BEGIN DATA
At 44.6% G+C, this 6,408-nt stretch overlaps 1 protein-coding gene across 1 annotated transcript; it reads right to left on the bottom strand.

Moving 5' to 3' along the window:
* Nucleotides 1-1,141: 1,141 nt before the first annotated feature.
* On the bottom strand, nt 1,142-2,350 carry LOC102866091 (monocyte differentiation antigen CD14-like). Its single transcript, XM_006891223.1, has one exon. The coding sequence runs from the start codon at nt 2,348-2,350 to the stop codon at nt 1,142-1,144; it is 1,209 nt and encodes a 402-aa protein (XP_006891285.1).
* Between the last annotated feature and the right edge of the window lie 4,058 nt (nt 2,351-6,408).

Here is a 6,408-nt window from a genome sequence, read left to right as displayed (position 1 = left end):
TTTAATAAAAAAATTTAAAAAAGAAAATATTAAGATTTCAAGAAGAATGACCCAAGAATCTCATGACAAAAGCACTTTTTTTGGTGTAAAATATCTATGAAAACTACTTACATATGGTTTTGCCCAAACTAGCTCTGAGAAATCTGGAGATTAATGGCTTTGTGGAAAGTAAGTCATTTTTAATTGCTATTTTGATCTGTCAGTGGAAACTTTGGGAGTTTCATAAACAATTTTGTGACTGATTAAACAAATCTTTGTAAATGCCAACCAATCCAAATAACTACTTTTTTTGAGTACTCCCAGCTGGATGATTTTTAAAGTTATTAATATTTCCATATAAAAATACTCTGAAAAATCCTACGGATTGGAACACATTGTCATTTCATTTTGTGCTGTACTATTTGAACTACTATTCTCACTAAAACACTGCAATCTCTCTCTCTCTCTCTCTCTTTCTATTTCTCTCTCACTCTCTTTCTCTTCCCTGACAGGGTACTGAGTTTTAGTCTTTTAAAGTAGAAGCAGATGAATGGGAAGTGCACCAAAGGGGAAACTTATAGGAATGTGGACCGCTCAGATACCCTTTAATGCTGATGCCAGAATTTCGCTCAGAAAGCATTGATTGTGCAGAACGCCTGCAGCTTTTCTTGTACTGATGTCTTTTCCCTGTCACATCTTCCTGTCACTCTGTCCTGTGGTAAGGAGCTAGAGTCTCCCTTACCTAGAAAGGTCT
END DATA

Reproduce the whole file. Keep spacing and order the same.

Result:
At 44.6% G+C, this 6,408-nt stretch overlaps 1 protein-coding gene across 1 annotated transcript; it reads right to left on the bottom strand.

Moving 5' to 3' along the window:
* Nucleotides 1-1,141: 1,141 nt before the first annotated feature.
* On the bottom strand, nt 1,142-2,350 carry LOC102866091 (monocyte differentiation antigen CD14-like). Its single transcript, XM_006891223.1, has one exon. The coding sequence runs from the start codon at nt 2,348-2,350 to the stop codon at nt 1,142-1,144; it is 1,209 nt and encodes a 402-aa protein (XP_006891285.1).
* Between the last annotated feature and the right edge of the window lie 4,058 nt (nt 2,351-6,408).

Here is a 6,408-nt window from a genome sequence, read left to right as displayed (position 1 = left end):
TTTAATAAAAAAATTTAAAAAAGAAAATATTAAGATTTCAAGAAGAATGACCCAAGAATCTCATGACAAAAGCACTTTTTTTGGTGTAAAATATCTATGAAAACTACTTACATATGGTTTTGCCCAAACTAGCTCTGAGAAATCTGGAGATTAATGGCTTTGTGGAAAGTAAGTCATTTTTAATTGCTATTTTGATCTGTCAGTGGAAACTTTGGGAGTTTCATAAACAATTTTGTGACTGATTAAACAAATCTTTGTAAATGCCAACCAATCCAAATAACTACTTTTTTTGAGTACTCCCAGCTGGATGATTTTTAAAGTTATTAATATTTCCATATAAAAATACTCTGAAAAATCCTACGGATTGGAACACATTGTCATTTCATTTTGTGCTGTACTATTTGAACTACTATTCTCACTAAAACACTGCAATCTCTCTCTCTCTCTCTCTCTTTCTATTTCTCTCTCACTCTCTTTCTCTTCCCTGACAGGGTACTGAGTTTTAGTCTTTTAAAGTAGAAGCAGATGAATGGGAAGTGCACCAAAGGGGAAACTTATAGGAATGTGGACCGCTCAGATACCCTTTAATGCTGATGCCAGAATTTCGCTCAGAAAGCATTGATTGTGCAGAACGCCTGCAGCTTTTCTTGTACTGATGTCTTTTCCCTGTCACATCTTCCTGTCACTCTGTCCTGTGGTAAGGAGCTAGAGTCTCCCTTACCTAGAAAGGTCT